CHAPTER XIV.

OF THE DIFFEREHCES OF WAGES IN DIFFERENT EMPLOYMENTS.

S 1. In treating of wages, we have hitherto confined ourselves to the causes which operate on them generally, and en masse; the laws which govern the remuneration of ordinary or average labour: without reference to the existence of different kinds of work which are habitually paid at different rates, depending in some degree on different laws. We will now take into consideration these differences, and examine in what manner they affect or are affected by the conclusions already established.

A well-known and very popular chapter of Adam Smith* contains the best exposition yet given of this portion of the subject. I cannot indeed think his treatment so complete and exhaustive as it has sometimes been considered; but as far as it goes, his analysis is tolerably successful.

The differences, he says, arise partly from the policy of Europe, which nowhere leaves things at perfect liberty, and partly "from certain circumstances in the employments themselves, which either really, or at least in the imaginations of men, make up for a small pecuniary gain in some, and counterbalance a great one in others." These circumstances he considers to be: "First, the agreeableness or disagreeableness of the employments themselves; secondly, the easiness and cheapness, or the difficulty and expense of learning them; thirdly, the constancy or inconstancy of employment in them; fourthly, the small or great trust which must be reposed in those who exercise them; and fifthly, the probability or improbability of success in them."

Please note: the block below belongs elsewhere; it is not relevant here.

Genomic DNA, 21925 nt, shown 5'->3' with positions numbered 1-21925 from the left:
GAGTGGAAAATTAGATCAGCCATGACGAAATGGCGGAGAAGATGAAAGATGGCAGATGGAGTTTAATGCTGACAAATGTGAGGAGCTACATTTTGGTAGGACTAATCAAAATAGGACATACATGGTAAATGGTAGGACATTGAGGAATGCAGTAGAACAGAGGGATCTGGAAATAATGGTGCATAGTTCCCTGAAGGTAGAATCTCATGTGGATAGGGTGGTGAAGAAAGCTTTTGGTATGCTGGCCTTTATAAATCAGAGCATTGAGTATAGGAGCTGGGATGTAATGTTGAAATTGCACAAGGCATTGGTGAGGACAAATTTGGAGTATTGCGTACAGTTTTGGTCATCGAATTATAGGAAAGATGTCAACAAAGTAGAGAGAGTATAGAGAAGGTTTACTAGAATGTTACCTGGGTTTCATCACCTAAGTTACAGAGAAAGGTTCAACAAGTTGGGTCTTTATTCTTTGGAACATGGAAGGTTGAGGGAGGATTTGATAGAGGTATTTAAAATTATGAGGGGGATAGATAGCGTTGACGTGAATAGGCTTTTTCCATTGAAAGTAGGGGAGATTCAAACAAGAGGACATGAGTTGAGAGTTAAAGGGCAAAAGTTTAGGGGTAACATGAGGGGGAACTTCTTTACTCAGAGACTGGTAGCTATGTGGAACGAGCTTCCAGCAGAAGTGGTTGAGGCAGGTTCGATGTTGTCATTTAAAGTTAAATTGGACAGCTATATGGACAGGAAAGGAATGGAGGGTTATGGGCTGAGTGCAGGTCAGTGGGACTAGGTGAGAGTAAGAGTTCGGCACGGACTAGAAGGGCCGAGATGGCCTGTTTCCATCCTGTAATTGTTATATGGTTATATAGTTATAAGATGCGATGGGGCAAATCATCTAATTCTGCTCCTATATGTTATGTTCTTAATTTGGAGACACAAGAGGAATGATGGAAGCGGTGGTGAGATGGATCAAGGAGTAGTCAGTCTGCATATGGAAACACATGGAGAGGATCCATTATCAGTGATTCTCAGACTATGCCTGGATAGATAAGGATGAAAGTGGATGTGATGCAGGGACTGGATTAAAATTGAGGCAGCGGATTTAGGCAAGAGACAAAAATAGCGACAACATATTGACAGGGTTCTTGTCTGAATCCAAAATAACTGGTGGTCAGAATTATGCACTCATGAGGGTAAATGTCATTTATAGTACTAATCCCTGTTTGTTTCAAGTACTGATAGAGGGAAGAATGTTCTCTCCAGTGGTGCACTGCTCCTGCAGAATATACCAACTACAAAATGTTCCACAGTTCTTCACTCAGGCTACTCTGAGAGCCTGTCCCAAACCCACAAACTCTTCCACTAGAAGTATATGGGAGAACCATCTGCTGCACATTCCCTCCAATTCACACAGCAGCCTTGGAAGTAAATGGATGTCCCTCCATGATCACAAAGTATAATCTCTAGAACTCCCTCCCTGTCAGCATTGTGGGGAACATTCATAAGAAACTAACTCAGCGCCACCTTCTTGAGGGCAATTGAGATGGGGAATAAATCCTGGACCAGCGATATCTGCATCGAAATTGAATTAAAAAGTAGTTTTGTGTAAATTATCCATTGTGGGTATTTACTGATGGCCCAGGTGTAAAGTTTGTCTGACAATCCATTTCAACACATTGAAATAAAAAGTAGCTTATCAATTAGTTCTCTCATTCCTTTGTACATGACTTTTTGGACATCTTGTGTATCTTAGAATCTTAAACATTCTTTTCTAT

Several of these points he has very copiously illustrated: though his examples are sometimes drawn from a state of facts now no longer existing. "The wages of labour vary with the ease or * Wealth ofNatiom, book i. ch. 10.

hardship, the cleanliness or dirtiness, the honourableness or dishonourableness of the employment. Thus, in most places, take the year round, a journeyman tailor earns less than a journeyman weaver. His work is much easier." Things have much altered, as to a weaver's remuneration, since Adam Smith's time; and the artizan whose work was more difficult than that of a tailor, can never, I think, have been the common weaver. "A journeyman weaver earns less than a journeyman smith. His work is not always easier, but it is much cleanlier." A more probable explanation is, that it requires less bodily strength. "A journeyman blacksmith, though an artificer, seldom earns so much in twelve hours as a collier, who is only a labourer, does in eight. His work is not quite so dirty, is less dangerous, and is carried on in daylight, and above ground. Honour makes a great part of the reward of all honourable professions. In point of pecuniary gain, all things considered," their recompense is, in his opinion, below the average. "Disgrace has the contrary effect. The trade of a butcher is a brutal and an odious business; but it is in most places more profitable than the greater part of common trades.' The most detestable of all employments, that of public executioner, is, in proportion to the quantity of work done, better paid than any common trade whatever."

One of the causes which make hand-loom weavers cling to their occupation in spite of the scanty remuneration which it now yields, is said to be a peculiar attractiveness, arising from the freedom of action which it allows to the workman. "He can play or idle," says a recent authority,* "as feeling or inclination lead him; rise

* Mr. Muggeridge's Report to the Handloom Weavers Inquiry Commission.